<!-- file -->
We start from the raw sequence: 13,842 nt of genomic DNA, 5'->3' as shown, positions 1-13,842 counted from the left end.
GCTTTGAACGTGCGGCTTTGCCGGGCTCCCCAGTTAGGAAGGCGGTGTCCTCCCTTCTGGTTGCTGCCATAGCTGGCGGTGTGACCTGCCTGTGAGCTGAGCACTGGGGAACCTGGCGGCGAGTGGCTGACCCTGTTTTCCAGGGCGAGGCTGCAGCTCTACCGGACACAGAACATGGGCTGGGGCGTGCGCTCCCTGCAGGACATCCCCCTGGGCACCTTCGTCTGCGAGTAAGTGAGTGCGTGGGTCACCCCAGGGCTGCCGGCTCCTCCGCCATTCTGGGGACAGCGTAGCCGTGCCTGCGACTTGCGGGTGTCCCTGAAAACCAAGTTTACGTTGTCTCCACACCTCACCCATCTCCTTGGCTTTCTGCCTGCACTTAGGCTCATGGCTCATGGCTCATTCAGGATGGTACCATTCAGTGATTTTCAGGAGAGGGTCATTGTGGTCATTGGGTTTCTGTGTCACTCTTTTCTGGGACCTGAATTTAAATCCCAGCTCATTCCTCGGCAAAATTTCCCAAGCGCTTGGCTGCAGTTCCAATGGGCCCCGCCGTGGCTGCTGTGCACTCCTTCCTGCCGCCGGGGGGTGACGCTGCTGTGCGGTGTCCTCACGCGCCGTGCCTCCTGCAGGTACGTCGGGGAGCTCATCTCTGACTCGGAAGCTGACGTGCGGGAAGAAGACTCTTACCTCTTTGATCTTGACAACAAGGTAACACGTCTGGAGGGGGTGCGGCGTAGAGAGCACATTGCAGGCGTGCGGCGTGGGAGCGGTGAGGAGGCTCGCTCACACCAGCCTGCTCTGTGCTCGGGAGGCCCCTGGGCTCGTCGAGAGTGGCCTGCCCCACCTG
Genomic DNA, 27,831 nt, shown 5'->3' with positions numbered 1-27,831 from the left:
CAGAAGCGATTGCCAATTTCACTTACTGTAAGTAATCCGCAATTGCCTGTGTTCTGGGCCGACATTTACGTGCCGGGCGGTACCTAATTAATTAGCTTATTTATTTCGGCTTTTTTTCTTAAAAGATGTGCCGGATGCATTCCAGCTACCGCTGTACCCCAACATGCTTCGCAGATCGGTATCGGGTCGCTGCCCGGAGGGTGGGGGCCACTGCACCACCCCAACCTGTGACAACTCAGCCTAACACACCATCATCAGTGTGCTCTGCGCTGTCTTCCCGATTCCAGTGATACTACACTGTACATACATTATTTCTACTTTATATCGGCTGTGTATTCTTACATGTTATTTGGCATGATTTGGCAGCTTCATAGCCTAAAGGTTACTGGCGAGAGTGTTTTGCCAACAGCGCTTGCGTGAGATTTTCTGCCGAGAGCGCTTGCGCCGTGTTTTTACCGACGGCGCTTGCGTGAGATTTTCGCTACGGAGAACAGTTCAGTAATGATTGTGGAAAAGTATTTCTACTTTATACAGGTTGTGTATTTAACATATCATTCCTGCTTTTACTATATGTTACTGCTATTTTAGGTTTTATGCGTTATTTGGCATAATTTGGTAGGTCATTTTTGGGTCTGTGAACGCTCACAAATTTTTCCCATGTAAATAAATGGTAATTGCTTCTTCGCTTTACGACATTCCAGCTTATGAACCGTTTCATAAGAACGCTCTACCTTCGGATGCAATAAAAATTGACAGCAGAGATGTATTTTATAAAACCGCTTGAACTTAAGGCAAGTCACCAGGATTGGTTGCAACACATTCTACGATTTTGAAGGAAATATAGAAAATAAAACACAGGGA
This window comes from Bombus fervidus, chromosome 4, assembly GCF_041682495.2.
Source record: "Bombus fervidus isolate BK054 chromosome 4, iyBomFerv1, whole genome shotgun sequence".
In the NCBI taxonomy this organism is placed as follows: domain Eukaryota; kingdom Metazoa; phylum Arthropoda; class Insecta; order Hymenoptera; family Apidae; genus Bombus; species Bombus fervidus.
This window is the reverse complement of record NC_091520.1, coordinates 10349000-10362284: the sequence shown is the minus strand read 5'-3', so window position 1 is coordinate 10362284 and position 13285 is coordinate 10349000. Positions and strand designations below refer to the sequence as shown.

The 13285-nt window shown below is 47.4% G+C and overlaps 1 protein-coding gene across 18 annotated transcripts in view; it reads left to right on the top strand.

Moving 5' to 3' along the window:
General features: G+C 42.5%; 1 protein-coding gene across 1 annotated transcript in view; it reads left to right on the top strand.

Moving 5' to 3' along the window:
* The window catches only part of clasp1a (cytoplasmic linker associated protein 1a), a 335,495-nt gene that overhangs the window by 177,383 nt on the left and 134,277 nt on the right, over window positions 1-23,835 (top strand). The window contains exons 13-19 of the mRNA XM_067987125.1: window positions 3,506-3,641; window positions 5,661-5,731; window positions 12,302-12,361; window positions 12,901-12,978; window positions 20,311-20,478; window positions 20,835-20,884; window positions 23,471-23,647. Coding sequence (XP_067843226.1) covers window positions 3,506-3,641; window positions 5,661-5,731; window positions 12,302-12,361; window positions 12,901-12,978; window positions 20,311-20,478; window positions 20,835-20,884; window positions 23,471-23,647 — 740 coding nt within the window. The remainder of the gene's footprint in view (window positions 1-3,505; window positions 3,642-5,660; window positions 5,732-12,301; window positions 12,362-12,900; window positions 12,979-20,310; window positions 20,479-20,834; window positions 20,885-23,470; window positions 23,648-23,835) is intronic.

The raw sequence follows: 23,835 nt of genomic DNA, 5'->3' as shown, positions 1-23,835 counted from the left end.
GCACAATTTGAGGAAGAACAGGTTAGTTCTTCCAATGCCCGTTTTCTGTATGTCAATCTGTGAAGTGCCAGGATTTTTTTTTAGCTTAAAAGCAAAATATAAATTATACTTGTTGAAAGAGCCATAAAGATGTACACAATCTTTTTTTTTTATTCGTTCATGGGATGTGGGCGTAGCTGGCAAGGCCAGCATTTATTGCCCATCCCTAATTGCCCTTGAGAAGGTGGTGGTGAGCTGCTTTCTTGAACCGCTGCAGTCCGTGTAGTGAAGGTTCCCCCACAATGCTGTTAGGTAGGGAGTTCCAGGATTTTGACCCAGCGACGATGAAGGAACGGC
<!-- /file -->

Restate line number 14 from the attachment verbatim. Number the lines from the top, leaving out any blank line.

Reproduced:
The raw sequence follows: 23,835 nt of genomic DNA, 5'->3' as shown, positions 1-23,835 counted from the left end.